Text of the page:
Show Summary Details

Page of

PRINTED FROM the OXFORD RESEARCH ENCYCLOPEDIA, ANTHROPOLOGY (oxfordre.com/anthropology). (c) Oxford University Press USA, 2020. All Rights Reserved. Personal use only; commercial use is strictly prohibited (for details see Privacy Policy and Legal Notice).

date: 27 October 2020

Digital Garbology

This is an advance summary of a forthcoming article in the Oxford Research Encyclopedia of Anthropology. Please check back later for the full article.

What is electronic waste? E-waste is both a by-product of manufacturing processes and the disposal of end-point devices in our digital infrastructure— the mountains of televisions, microwaves, video game consoles and handhelds, Christmas lights, and so on that are often visualized in news reports and popular media. However, digital garbology reveals an alarming assemblage of additional externalities resulting from the hyper consumption of electronic devices and even digital services that require a significant amount of physical and social resources to operate (such as Facebook, Netflix, and Bitcoin). This means that digital worlds are neither more nor less material than the worlds that preceded them. And yet, digital media is often perceived as immaterial because of a growing disconnect between people and the wires, power sources, and data centers that enable them to access digital worlds. Anthropologists practicing digital garbology have a critical role to play in helping to empathetically and strategically counteract the socio-ecological consequences of the world’s fastest growing waste stream.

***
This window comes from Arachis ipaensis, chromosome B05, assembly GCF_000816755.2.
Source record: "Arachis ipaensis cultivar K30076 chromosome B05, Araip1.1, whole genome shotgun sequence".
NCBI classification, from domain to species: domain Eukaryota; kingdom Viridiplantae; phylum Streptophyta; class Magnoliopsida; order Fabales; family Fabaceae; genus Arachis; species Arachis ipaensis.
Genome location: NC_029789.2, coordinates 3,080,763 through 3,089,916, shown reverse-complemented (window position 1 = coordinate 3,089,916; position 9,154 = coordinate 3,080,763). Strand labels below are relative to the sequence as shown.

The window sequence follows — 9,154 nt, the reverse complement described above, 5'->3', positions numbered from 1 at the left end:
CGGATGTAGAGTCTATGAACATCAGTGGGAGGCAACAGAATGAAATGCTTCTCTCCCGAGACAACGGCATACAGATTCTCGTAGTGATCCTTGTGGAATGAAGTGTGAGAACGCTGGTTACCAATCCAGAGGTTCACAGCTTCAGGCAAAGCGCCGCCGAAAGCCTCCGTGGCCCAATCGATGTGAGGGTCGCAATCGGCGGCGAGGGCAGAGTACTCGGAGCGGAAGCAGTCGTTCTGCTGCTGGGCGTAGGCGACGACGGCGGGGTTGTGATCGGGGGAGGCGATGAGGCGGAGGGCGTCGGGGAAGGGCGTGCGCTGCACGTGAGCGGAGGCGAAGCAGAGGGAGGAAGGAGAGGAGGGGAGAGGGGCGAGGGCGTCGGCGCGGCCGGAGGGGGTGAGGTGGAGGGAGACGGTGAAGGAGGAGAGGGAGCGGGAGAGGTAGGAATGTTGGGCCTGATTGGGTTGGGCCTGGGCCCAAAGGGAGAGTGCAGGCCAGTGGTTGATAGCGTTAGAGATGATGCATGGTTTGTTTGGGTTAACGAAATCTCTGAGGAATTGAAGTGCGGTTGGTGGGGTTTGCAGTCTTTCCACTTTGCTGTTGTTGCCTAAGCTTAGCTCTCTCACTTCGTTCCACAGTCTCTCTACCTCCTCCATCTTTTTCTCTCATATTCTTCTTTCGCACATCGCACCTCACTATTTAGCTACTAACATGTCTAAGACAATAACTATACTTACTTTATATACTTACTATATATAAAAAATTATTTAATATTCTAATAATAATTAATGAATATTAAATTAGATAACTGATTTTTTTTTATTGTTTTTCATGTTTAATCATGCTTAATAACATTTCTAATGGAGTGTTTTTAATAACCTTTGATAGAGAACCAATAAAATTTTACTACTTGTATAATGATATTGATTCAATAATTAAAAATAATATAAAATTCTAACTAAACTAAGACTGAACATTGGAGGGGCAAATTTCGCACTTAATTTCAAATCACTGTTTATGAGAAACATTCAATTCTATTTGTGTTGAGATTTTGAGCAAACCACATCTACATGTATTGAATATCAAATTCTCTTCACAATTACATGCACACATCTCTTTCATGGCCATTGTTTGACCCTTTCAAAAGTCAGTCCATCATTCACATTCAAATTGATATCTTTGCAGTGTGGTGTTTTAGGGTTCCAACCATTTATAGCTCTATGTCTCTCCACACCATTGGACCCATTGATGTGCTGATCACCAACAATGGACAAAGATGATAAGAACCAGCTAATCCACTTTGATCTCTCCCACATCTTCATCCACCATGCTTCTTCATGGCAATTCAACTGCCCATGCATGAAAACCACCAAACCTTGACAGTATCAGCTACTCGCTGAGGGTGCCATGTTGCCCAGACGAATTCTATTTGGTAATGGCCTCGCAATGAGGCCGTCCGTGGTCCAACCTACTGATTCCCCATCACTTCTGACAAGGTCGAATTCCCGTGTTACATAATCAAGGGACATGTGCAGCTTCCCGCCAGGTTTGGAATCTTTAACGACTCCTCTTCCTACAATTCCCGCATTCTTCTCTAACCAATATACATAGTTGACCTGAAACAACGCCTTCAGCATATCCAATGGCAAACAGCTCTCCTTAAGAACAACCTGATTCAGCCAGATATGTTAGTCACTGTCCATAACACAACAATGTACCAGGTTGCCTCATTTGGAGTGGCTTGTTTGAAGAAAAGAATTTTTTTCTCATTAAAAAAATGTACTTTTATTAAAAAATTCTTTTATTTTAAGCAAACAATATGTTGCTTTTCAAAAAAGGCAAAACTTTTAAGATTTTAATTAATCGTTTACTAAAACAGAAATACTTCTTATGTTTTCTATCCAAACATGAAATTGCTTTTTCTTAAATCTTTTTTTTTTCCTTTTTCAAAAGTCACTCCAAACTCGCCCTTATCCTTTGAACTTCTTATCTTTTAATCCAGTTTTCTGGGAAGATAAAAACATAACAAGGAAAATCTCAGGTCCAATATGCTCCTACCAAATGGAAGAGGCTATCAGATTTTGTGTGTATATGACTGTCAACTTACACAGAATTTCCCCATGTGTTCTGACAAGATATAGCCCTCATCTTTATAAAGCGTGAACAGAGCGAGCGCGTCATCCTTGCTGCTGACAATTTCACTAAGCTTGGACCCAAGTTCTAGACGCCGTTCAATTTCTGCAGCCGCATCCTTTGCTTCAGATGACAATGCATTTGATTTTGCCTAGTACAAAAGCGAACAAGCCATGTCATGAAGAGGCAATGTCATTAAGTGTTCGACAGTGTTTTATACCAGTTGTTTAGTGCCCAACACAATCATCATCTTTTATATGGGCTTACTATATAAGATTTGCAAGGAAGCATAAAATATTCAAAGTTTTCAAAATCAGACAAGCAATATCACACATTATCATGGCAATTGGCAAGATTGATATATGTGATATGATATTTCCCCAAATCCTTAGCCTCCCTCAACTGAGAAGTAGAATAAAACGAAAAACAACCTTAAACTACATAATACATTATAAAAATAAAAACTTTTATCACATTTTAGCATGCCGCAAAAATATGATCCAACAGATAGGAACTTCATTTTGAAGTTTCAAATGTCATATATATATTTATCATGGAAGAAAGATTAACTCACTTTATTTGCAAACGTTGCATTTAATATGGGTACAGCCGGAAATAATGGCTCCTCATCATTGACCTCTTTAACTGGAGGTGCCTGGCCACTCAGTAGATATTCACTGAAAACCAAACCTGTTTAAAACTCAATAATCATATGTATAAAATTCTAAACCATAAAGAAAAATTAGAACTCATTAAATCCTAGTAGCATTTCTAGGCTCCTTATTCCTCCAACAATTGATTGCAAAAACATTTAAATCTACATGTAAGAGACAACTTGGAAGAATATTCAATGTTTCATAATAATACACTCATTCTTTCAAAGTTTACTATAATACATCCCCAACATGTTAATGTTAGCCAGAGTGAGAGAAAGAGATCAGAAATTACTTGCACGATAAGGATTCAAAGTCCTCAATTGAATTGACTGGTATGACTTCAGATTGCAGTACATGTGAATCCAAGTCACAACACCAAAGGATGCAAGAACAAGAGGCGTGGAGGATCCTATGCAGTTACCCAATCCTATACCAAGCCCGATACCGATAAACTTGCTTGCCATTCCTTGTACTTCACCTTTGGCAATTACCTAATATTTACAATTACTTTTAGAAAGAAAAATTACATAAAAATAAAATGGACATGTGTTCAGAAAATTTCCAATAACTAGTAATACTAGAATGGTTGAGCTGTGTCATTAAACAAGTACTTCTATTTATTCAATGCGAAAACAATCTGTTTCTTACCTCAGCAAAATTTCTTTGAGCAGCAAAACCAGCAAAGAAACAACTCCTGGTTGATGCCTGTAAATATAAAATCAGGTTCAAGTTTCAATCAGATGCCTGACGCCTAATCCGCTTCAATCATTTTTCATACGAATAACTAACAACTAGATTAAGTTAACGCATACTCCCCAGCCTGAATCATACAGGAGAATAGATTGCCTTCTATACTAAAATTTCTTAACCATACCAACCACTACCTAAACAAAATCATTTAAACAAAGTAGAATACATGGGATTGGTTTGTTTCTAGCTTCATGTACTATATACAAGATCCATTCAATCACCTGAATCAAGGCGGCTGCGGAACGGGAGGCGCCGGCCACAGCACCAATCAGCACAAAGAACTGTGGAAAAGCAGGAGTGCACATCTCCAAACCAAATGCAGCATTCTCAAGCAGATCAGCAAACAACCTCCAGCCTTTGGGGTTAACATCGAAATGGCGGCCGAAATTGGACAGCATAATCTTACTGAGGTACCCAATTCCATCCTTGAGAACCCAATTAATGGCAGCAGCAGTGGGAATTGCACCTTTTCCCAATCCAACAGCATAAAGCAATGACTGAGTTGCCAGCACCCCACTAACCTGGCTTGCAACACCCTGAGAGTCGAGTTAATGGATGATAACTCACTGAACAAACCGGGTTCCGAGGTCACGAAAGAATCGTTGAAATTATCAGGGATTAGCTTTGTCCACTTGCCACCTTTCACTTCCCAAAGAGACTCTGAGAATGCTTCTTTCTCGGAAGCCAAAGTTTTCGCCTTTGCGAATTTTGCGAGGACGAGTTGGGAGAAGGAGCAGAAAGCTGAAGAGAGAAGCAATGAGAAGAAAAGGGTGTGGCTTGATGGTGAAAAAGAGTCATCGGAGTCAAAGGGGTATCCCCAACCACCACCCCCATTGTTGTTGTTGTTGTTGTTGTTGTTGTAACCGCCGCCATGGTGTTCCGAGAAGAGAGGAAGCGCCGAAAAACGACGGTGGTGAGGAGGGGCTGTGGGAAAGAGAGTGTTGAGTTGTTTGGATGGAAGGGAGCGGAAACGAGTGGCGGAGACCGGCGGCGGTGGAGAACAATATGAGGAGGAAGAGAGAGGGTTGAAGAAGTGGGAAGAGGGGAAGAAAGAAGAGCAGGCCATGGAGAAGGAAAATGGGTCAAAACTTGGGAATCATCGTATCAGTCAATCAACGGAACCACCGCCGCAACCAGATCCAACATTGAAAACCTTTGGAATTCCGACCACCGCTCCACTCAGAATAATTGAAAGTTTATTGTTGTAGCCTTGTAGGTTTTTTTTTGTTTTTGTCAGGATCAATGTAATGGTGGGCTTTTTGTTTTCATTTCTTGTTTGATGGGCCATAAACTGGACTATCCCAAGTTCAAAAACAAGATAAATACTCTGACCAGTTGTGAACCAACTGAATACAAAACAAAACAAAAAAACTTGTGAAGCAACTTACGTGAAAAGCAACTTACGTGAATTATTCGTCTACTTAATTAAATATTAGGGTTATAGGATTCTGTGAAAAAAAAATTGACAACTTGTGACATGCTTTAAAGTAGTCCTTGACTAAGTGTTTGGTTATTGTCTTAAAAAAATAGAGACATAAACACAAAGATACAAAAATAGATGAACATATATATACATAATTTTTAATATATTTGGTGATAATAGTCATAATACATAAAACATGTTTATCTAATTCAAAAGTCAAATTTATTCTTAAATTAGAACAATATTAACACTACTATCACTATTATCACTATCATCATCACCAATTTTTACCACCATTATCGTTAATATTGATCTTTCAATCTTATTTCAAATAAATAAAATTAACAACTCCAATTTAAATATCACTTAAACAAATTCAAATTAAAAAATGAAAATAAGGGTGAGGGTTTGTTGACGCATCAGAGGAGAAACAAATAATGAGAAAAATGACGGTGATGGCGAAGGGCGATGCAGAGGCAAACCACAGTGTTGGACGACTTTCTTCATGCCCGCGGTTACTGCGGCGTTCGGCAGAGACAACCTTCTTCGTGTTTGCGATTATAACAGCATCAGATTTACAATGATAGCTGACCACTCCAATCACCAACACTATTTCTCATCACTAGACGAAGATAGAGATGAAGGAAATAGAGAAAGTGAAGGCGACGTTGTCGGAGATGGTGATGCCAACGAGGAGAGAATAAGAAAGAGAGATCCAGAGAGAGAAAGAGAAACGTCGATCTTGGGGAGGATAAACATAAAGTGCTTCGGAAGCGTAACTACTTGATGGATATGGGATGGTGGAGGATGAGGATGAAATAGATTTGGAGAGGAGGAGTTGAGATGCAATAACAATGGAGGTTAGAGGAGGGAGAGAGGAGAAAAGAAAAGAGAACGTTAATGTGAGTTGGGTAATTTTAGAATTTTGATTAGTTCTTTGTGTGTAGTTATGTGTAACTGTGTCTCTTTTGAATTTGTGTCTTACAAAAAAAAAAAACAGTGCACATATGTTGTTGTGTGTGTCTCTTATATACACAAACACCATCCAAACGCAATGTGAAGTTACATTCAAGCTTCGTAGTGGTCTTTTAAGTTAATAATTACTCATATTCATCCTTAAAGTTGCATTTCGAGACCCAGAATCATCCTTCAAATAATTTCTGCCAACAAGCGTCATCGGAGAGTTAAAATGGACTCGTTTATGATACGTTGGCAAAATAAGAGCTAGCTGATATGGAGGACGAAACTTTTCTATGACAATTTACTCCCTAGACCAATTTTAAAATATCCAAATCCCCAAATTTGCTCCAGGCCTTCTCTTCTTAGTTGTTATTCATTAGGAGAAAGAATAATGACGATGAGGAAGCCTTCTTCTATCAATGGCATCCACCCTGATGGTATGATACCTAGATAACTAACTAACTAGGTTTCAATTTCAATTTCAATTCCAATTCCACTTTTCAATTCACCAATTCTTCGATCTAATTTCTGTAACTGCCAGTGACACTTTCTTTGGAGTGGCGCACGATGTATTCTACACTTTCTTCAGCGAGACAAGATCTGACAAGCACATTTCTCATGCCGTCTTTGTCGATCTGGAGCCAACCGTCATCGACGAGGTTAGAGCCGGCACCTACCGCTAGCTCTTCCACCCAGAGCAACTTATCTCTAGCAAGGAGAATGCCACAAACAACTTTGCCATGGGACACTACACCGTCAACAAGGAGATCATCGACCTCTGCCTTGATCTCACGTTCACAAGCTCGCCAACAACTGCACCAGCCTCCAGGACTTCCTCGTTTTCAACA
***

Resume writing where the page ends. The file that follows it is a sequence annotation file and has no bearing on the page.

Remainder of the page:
Waste is a quintessential anthropological topic because it crosscuts the subfields of archaeology, linguistic anthropology, biological or physical anthropology, and socio-cultural anthropology. The digital is also becoming an essential topic for 21st-century anthropologists looking to interpret and design the interactions people have with social media, surveillance technology, geographic information systems (GIS), and Self-Monitoring Analysis and Reporting Technology (SMART). Anthropological archaeologists have increasingly integrated archaeological and ethnographic methods to make contributions to policy, public perceptions, and behavioral interventions concerning consumption, discarding, recycling, and reuse. However, it is only in the last decade that anthropology and closely related disciplines have begun paying attention to electronic waste.

Digital garbology, a synthesis of digital anthropology and garbology, is a novel and essential framework for practicing anthropology in the Anthropocene. The creation, maintenance, and destruction of digital and electronic objects are intimately entangled with the pervasive effects of industrialization on the climate, ecology, and the very geology of Earth. In practice, digital garbology will help to identify and recommend strategies for confronting uneven, and often unjust, distributions of e-waste. Furthermore, digital garbology encourages anthropologists to support community based actions such as organizing repair cafés, participating in local government, banding with activists to challenge multinational corporations, and drawing attention to the blind spots in environmental, economic, and social discourse concerning waste produced by renewable energy and digital technologies.